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Why The Sent From My iPhone Signature is a Great Thing

I’ve been thinking. The first thing I did after I started using my iPhone, a long time ago, was to remove the default email signature. I didn’t want people to know when I sent email from my iPhone. I wanted them to believe that I was at the office, and everything was normal.

sent from my iPhone

Now, I’m thinking that, I should be not only adding the “sent from my iPhone” signature to my iPhone, but that I should add it to my computer as well, and to every single device I am using.

The reason I have switched is because I am hustling to get things done, and in order to get everything done, I need to be as brief as possible. I feel I need to be straight to the point, when it comes to my business. I don’t want people to think that I’m rude, and that I am just writing one or two sentences and not a long email. So, adding the “sent from my iPhone” signature to all my mail clients (on my computers, and iPhone etc.) might be a good thing. When they see this signature, they understand that I’m brief, because I’m sending the email from my iPhone and it’s not as easy to type, and I’m probably somewhere, where I’m occupied as well.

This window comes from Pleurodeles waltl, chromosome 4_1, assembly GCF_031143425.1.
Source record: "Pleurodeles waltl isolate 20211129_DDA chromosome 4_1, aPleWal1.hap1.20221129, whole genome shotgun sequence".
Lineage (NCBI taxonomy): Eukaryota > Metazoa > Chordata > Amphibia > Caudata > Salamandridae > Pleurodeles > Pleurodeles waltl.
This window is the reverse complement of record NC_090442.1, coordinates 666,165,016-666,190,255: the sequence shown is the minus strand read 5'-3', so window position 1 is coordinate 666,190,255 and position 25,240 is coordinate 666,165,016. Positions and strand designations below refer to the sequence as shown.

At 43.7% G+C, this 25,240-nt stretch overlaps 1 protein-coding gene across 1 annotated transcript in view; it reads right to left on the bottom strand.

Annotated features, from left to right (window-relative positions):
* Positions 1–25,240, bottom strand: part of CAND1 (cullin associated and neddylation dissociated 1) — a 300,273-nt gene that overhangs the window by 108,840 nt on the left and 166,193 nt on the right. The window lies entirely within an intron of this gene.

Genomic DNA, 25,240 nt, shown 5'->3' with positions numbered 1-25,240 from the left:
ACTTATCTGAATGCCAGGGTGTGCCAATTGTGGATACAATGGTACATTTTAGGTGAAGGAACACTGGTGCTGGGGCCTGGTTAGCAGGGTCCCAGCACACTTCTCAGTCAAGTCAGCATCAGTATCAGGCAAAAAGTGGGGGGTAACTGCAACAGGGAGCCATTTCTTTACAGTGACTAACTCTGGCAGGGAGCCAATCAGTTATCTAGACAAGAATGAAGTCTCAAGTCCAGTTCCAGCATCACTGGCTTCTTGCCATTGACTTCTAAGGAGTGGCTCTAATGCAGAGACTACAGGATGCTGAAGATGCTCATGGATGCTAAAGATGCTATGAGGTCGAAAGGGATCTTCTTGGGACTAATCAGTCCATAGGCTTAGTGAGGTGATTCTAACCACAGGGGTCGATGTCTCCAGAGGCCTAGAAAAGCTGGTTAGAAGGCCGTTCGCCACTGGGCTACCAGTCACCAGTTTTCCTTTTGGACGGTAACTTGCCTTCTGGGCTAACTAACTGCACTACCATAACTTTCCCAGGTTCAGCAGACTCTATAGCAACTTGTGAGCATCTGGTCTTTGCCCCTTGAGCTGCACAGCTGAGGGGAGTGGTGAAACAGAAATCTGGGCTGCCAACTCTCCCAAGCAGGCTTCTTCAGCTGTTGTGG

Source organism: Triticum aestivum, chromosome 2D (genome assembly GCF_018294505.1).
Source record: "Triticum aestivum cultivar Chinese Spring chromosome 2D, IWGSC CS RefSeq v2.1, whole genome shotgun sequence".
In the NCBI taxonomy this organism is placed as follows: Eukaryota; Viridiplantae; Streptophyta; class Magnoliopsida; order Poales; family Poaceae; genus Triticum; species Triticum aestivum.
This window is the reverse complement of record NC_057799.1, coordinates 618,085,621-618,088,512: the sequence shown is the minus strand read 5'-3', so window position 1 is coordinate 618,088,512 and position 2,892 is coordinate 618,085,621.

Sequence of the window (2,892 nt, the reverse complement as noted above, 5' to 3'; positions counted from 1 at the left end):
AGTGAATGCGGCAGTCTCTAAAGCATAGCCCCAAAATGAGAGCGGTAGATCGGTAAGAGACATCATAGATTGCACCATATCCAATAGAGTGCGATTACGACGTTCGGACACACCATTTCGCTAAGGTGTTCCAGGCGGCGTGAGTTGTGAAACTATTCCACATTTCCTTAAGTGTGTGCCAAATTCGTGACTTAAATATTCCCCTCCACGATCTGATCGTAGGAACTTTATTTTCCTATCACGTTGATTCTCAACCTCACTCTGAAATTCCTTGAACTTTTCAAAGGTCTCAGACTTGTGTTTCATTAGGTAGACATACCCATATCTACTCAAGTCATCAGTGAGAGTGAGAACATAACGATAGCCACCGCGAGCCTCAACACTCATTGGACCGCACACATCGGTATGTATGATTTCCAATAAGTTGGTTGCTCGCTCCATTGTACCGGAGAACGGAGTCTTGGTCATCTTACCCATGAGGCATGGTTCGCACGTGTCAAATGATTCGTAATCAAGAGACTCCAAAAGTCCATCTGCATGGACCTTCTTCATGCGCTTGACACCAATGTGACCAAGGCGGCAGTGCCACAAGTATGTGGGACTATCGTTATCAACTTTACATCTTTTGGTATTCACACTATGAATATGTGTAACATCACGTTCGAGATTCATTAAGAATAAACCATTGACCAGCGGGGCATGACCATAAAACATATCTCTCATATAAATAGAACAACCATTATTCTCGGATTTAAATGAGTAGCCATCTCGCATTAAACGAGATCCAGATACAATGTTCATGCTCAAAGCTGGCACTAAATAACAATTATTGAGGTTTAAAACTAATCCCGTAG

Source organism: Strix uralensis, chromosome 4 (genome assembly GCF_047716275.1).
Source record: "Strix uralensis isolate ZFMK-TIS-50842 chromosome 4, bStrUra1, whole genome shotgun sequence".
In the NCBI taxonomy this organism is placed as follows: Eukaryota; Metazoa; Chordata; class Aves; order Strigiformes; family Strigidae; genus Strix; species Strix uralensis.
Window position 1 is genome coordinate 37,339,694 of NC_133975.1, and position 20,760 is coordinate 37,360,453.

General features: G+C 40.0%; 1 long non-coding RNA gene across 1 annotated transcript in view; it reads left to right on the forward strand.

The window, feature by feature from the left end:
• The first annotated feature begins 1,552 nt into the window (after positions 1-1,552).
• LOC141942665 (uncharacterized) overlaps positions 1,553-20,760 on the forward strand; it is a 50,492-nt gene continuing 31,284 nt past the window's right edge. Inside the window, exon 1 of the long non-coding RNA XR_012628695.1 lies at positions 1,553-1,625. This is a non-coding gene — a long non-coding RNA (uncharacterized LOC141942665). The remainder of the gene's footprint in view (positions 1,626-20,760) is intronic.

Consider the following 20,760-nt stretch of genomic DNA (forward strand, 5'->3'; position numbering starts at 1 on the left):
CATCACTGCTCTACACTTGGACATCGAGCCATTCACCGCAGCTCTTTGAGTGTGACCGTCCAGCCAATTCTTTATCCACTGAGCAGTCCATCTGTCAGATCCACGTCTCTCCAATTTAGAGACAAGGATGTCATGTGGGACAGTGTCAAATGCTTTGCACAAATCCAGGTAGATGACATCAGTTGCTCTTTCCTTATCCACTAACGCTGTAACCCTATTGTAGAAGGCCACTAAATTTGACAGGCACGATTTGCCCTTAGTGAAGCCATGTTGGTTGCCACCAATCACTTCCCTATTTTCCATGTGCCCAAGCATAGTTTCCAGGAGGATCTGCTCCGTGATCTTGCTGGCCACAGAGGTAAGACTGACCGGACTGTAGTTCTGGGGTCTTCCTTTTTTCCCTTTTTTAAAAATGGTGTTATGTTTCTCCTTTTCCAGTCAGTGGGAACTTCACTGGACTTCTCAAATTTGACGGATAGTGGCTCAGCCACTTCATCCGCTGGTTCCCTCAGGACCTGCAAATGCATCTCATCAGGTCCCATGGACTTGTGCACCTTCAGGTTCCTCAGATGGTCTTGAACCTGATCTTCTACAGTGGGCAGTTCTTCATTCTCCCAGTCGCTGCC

I know this sounds a bit, like a white lie, but I love a discussion. I haven’t added the signature, but what do you think? Would adding the “sent from my iPhone” be a good thing, or not?

65 responses to “Why The Sent From My iPhone Signature is a Great Thing”

  1. Rogier Noort says: